Stephanie Asteriadis did not know about the military recruitment opt-out form last year when one of her children was a senior at Reno High School. She found out about the form last week—and it then occurred to her why her son was deluged with calls and letters from military recruiters.
“Oh, that’s why we got all those phone calls. … I never heard that you have to file something,” Asteriadis said from Arizona, where her son will attend college. “We got all these letters coming to the house and voicemail messages for him, which I just delete because he’s going to go to Northern Arizona University in the fall, and I just don’t want him even to go near them.”
Under federal law, local school districts are required to provide students information to military recruiters unless parents specifically request otherwise. Students can’t make the request themselves.
Last year, the Washoe County School District did not have an opt-out form for parents to use when school started. It accepted letters. But things have become much more organized since then. A form was quickly designed last year, and the district used its Web site, letters home, the district newsletter and news releases to media entities to publicize the availability of the form. The district also extended the deadline for parents to file. The form is posted on the Washoe school district Web site and can be picked up at every high school. Local parents also did a lot of grassroots organizing to get the word out that Congress had required opt-out instead of opt-in, and that if parents did nothing, they were effectively opting in.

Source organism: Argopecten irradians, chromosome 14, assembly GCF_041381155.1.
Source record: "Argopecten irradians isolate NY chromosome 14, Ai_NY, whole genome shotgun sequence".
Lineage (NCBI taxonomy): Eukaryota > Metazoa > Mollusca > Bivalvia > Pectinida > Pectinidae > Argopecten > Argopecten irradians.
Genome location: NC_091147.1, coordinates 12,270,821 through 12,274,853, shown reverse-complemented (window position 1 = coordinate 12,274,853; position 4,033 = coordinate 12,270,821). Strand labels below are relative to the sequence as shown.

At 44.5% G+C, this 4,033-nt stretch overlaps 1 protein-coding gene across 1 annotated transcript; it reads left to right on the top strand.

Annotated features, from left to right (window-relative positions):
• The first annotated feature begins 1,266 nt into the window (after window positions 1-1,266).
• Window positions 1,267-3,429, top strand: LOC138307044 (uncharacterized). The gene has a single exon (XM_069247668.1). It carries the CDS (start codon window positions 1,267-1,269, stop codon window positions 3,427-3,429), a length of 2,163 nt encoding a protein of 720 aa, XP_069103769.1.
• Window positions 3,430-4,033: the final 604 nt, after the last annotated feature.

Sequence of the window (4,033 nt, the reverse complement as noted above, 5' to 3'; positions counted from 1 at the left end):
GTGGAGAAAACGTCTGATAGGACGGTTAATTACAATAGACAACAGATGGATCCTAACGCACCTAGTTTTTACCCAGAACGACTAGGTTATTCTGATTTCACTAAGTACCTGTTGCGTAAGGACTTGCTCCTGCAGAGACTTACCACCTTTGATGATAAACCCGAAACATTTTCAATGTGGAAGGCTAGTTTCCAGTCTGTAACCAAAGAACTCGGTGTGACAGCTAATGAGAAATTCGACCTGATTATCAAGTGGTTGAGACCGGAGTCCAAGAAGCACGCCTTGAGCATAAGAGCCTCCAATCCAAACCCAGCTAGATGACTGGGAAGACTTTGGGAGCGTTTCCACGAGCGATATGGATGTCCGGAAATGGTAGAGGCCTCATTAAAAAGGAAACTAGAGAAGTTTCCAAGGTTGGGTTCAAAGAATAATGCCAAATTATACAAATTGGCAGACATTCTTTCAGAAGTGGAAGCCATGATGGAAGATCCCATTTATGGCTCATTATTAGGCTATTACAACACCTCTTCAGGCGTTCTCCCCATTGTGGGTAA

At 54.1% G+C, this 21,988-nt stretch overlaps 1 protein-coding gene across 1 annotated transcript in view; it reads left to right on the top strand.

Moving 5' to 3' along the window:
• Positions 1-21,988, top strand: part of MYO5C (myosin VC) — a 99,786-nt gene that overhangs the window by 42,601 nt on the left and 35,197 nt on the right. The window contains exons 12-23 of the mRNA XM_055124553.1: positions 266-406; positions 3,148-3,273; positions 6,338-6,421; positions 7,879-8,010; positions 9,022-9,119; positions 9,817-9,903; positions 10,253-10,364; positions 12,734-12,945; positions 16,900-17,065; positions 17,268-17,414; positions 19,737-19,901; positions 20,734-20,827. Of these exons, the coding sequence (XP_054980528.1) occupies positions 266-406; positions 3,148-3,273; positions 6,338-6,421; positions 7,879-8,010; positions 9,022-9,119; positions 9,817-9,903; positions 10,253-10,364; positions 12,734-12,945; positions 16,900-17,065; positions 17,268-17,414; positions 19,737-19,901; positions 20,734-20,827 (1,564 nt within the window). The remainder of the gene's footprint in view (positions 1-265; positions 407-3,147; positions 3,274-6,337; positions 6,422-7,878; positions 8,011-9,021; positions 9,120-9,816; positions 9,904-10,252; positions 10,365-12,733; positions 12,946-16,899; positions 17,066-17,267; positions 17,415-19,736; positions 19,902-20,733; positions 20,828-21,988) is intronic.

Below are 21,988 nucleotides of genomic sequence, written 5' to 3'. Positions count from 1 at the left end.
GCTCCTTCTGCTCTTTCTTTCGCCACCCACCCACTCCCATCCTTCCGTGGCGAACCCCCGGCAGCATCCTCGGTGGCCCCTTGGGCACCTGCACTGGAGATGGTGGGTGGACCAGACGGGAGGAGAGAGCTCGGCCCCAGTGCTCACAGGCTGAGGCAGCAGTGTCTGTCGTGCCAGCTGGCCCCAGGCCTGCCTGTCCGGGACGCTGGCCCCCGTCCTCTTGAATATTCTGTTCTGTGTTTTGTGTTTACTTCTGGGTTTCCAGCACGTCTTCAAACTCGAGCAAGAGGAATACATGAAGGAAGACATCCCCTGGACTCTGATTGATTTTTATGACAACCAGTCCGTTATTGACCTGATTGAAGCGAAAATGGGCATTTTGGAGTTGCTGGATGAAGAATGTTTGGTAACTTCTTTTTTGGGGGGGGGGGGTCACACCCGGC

“Last year, because we were still kind of inventing this train while it was in motion, we extended the deadline all the way up to the Thanksgiving vacation,” district spokesperson Steve Mulvenon said. “And, you know, we’ll take those forms anytime during the year, but kids and parents have to realize that if we get it past October 1, we may well have already done some sort of a release to the military. If they get it in to us by October 1, they know they’re clear for the whole year.”
The Washoe school district has long had a standard procedure for releasing “directory information” to college recruiters and others. The term is defined by a federal law, the Family Educational Rights and Privacy Act. It includes name, address, telephone listing, electronic mail address, date and place of birth, photographs, participation in officially recognized activities and sports, field of study, weight and height of athletes, enrollment status, degrees and awards received, dates of attendance, most recent previous school attended, and grade level.
One thing has changed since last year: Parents then were given an all-or-nothing choice. They could opt out of the district providing information to everyone, including college recruiters, or for none. They could not pick and choose. The district no longer forces them to make that choice. Mulvenon said, “And they specify on that form whether they want the exclusion of releasing their kids’ directory information to everybody or whether this is a military-only exclusion.”
Mulvenon says there was no military criticism of the school district or parents for allowing opt-outs. “I don’t think we heard any of that. What we tended to hear were the critics on the other side of the issue. For instance, they thought we should have done a special mailing to every parent in the district and provided the form for them in the letter, and we said no.”
The requirement that military recruiters be given access to students records was enacted by Congress twice, in two different pieces of the legislation—the “No Child Left Behind” education law and the National Defense Authorization Act of 2002. The four currently serving congressmembers from Nevada who were in Congress then—Jim Gibbons, Shelley Berkley, Harry Reid, and John Ensign—all voted in favor of both measures.
The problem is not over for Stephanie Asteriadis. She has another child in high school who is now a sophomore, and she intends to file the opt-out form. Referring to her children, she said, “If they want to go, fine, but I don’t want someone talking them into it.”